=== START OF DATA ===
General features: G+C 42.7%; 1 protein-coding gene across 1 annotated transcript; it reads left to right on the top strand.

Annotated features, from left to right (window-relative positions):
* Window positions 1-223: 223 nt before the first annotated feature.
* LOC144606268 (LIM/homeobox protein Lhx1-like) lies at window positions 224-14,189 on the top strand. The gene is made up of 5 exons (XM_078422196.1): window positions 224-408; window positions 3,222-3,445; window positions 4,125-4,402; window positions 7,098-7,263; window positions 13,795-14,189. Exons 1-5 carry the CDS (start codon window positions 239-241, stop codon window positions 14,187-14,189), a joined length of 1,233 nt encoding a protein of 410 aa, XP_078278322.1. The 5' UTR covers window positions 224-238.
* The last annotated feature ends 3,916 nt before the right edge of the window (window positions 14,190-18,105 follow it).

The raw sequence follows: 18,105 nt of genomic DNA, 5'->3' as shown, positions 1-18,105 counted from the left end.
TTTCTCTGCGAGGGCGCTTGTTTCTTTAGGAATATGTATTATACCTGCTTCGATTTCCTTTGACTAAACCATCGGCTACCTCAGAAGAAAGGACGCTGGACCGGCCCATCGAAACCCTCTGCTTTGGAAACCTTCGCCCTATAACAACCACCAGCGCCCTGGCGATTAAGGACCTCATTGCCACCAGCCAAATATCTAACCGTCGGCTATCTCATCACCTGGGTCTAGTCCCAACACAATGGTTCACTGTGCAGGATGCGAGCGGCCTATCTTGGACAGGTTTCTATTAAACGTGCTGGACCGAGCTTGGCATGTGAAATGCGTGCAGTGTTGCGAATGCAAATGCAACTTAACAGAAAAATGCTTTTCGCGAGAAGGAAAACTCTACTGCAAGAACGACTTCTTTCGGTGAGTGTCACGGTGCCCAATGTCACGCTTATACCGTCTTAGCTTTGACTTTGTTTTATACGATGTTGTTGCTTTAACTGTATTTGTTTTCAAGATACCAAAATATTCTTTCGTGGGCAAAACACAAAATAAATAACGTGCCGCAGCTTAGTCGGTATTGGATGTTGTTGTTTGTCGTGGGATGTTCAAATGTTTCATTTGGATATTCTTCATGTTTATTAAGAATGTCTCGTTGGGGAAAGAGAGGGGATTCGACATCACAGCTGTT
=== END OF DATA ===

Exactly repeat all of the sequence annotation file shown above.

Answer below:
General features: G+C 42.7%; 1 protein-coding gene across 1 annotated transcript; it reads left to right on the top strand.

Annotated features, from left to right (window-relative positions):
* Window positions 1-223: 223 nt before the first annotated feature.
* LOC144606268 (LIM/homeobox protein Lhx1-like) lies at window positions 224-14,189 on the top strand. The gene is made up of 5 exons (XM_078422196.1): window positions 224-408; window positions 3,222-3,445; window positions 4,125-4,402; window positions 7,098-7,263; window positions 13,795-14,189. Exons 1-5 carry the CDS (start codon window positions 239-241, stop codon window positions 14,187-14,189), a joined length of 1,233 nt encoding a protein of 410 aa, XP_078278322.1. The 5' UTR covers window positions 224-238.
* The last annotated feature ends 3,916 nt before the right edge of the window (window positions 14,190-18,105 follow it).

The raw sequence follows: 18,105 nt of genomic DNA, 5'->3' as shown, positions 1-18,105 counted from the left end.
TTTCTCTGCGAGGGCGCTTGTTTCTTTAGGAATATGTATTATACCTGCTTCGATTTCCTTTGACTAAACCATCGGCTACCTCAGAAGAAAGGACGCTGGACCGGCCCATCGAAACCCTCTGCTTTGGAAACCTTCGCCCTATAACAACCACCAGCGCCCTGGCGATTAAGGACCTCATTGCCACCAGCCAAATATCTAACCGTCGGCTATCTCATCACCTGGGTCTAGTCCCAACACAATGGTTCACTGTGCAGGATGCGAGCGGCCTATCTTGGACAGGTTTCTATTAAACGTGCTGGACCGAGCTTGGCATGTGAAATGCGTGCAGTGTTGCGAATGCAAATGCAACTTAACAGAAAAATGCTTTTCGCGAGAAGGAAAACTCTACTGCAAGAACGACTTCTTTCGGTGAGTGTCACGGTGCCCAATGTCACGCTTATACCGTCTTAGCTTTGACTTTGTTTTATACGATGTTGTTGCTTTAACTGTATTTGTTTTCAAGATACCAAAATATTCTTTCGTGGGCAAAACACAAAATAAATAACGTGCCGCAGCTTAGTCGGTATTGGATGTTGTTGTTTGTCGTGGGATGTTCAAATGTTTCATTTGGATATTCTTCATGTTTATTAAGAATGTCTCGTTGGGGAAAGAGAGGGGATTCGACATCACAGCTGTT